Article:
holding that consideration for a contract as a whole covers the arbitration clause.” Barker
v. Golf U.S.A., Inc., 154 F.3d 788, 792 (8th Cir. 1998) (citing Doctor’s Assocs., Inc. v.
Distajo, 66 F.3d 438, 452 (2d Cir. 1995) (“Most courts facing this issue have arrived at
the same conclusion [that consideration for the entire contract is sufficient to support the
arbitration clause].”)). Accordingly, mutuality of obligation is unnecessary to support a
valid arbitration provision.
See Restatement (Second) of Contracts § 79 (“If the
requirement of consideration is met, there is no additional requirement of . . . ‘mutuality
of obligation.’”). To hold otherwise “might risk running afoul of the strong federal policy
favoring arbitration.” Barker, 154 F.3d at 792 (alterations omitted) (quoting Doctor’s
Assocs., 66 F.3d at 453).
The court finds that the arbitration clause is not unconscionable. First, as addressed
above, Marrs does not contend that the Marrs Agreement lacks consideration as a whole.
See Bartlett, 829 N.W.2d at 23 (noting that, under Iowa law, a “valid contract must
consist of an offer, acceptance, and consideration” (quoting Margeson v. Artis, 776
N.W.2d 652, 655 (Iowa 2009))). Second, simply because one party must arbitrate claims
while the other party may choose to litigate some issues does not render the provision
unconscionable. See Harris v. Green Tree Fin. Corp., 183 F.3d 173, 183 (3d Cir. 1999)
(“[T]he mere fact that [a defendant] retains the option to litigate some issues in court,
while the [plaintiffs] must arbitrate all claims does not make the arbitration agreement
unenforceable.”); Becker Autoradio U.S.A., Inc. v. Becker Autoradiowerk GmbH, 585
F.2d 39, 47 n.15 (3d Cir. 1978) (“[The plaintiff]’s alternate argument is that, because [the
defendant] had the option of bringing suit against [the plaintiff] in an American court, as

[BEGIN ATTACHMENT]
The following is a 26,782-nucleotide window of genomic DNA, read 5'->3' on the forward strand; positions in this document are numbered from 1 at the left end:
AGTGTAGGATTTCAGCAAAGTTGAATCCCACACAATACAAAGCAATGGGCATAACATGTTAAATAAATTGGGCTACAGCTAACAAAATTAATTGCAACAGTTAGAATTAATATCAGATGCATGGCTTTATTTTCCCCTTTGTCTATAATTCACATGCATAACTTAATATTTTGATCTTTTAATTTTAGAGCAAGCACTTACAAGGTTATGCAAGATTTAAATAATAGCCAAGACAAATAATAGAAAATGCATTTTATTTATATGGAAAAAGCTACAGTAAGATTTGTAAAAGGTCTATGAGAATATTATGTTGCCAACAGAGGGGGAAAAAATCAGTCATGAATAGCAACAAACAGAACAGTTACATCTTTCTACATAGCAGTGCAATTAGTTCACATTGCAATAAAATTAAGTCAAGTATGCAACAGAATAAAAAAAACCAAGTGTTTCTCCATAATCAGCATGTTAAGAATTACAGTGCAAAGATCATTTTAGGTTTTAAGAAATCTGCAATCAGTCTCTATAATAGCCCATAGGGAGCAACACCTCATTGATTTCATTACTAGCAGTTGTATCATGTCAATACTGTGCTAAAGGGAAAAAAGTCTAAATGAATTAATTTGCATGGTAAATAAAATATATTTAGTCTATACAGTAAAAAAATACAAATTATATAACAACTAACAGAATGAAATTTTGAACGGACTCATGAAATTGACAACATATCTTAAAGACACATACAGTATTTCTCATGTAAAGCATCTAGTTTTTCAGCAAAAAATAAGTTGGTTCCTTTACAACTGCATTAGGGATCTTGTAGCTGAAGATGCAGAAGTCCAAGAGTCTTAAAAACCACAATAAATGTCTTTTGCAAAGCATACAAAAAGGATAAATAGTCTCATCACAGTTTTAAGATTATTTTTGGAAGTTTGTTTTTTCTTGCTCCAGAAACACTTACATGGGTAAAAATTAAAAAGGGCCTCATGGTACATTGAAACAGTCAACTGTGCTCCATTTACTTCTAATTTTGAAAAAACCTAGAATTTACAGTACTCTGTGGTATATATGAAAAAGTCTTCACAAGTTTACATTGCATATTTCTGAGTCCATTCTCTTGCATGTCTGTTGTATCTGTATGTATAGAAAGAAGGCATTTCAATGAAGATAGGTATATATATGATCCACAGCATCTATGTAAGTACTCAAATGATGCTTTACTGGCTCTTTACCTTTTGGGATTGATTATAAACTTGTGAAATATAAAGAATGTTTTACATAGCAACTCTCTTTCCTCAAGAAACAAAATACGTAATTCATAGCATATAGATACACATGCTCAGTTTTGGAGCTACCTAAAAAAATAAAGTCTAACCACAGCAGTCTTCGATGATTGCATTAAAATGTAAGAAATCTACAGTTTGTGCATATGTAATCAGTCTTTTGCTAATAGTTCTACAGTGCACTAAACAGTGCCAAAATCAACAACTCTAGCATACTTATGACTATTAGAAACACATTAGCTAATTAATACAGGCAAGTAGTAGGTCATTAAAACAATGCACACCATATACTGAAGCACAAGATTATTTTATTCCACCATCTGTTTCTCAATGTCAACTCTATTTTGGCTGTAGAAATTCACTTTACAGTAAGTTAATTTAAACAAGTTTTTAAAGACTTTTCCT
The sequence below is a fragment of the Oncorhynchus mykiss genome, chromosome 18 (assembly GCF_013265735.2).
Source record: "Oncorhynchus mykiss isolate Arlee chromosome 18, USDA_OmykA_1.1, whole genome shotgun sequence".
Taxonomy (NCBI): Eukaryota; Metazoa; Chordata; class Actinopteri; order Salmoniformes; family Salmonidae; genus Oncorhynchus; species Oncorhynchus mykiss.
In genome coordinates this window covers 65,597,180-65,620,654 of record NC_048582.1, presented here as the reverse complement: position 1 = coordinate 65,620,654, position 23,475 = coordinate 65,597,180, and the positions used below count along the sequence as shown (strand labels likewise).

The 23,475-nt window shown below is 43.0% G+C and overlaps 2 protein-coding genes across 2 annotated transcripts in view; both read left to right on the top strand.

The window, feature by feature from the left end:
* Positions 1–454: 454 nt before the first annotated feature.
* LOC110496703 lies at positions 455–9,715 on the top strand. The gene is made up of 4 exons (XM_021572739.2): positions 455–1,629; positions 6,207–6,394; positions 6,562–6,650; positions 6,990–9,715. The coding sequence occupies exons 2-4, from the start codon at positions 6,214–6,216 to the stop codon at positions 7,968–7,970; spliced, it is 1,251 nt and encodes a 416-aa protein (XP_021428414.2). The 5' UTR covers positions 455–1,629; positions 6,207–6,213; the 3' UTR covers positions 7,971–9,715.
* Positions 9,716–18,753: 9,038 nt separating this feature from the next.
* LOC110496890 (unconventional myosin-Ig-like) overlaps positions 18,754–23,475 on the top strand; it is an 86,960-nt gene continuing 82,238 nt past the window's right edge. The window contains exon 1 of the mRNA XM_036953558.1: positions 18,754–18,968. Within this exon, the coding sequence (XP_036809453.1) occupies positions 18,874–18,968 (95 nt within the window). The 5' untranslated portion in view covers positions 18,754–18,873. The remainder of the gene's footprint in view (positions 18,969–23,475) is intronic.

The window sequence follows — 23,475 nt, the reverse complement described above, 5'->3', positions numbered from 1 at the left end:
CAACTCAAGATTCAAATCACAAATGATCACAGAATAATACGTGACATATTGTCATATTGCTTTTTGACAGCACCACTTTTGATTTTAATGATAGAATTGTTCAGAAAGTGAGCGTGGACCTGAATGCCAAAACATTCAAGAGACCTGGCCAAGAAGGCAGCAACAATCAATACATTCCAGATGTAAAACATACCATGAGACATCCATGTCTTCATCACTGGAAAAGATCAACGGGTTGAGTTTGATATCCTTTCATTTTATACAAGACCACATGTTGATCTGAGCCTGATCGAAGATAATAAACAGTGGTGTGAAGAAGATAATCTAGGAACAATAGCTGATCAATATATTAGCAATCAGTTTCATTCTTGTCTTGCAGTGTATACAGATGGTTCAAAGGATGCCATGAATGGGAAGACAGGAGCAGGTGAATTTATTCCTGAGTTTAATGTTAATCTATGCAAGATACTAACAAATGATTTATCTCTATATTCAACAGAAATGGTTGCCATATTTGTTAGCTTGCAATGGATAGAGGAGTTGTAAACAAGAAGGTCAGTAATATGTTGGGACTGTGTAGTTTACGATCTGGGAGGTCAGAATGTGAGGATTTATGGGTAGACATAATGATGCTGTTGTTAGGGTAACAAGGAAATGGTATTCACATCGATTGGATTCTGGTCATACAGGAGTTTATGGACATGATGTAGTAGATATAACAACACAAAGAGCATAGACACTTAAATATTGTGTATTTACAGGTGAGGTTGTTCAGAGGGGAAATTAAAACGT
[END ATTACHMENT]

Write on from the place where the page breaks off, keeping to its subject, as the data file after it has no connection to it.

well as invoking the arbitration clause and submitting the dispute to arbitration . . . while
[the plaintiff] had no such choice, the arbitration clause . . . is unenforceable and void as
contrary to public policy. This argument is without merit. We know of no such doctrine
of complete mutuality as a matter of federal law . . . .”); cf. Penn. Life Ins. Co. v. Simoni,
641 N.W.2d 807, 812 (Iowa 2002) (“While there may be inefficiencies in requiring
arbitration of some of the claims involving these parties, but not others, that is the
agreement made by the parties.”). Finally, the fact that Marrs is required to arbitrate her
claims while Magid may choose to bring claims in court does not rise to the level of being
nefarious and inimical to the public good. See Faber, 367 F.3d at 1052 (explaining that
the court “will not extend [its] review ‘to the consideration of public policy advantages or
disadvantages resulting from the enforcement of the agreement’” and “[q]uestions about
remedy are also outside our scope of review because they do not affect the validity of the
agreement to arbitrate” (internal citations omitted)).
Accordingly, Marrs has failed to carry her burden of establishing that the arbitration
provision is unconscionable.
Marrs also contends that her counterclaims do not fall within the terms of the
arbitration provision. See Resistance at 10-12. Magid asserts that, pursuant to the Marrs
Agreement, “an arbitrator . . . would decide disputes over arbitrability.” Reply at 1.
“[P]arties can agree to arbitrate ‘gateway’ questions of ‘arbitrability,’ such as
whether the parties have agreed to arbitrate or whether their agreement covers a particular
controversy.” Rent-A-Center, W., Inc. v. Jackson, 561 U.S. 63, 68-69 (2010). “[A]n
arbitration provision’s incorporation of the AAA Rules—or other rules giving arbitrators
the authority to determine their own jurisdiction—is a clear and unmistakable expression
of the parties’ intent to reserve the question of arbitrability for the arbitrator and not the
court.” Fallo, 559 F.3d at 878.
The arbitration provision in the Marrs Agreement provide as follows:
[A]ny claims or disputes of any nature between the parties
arising from or related to the performance, breach,